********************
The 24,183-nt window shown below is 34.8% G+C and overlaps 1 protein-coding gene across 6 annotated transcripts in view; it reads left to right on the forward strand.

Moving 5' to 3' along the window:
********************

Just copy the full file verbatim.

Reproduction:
The 24,183-nt window shown below is 34.8% G+C and overlaps 1 protein-coding gene across 6 annotated transcripts in view; it reads left to right on the forward strand.

Moving 5' to 3' along the window: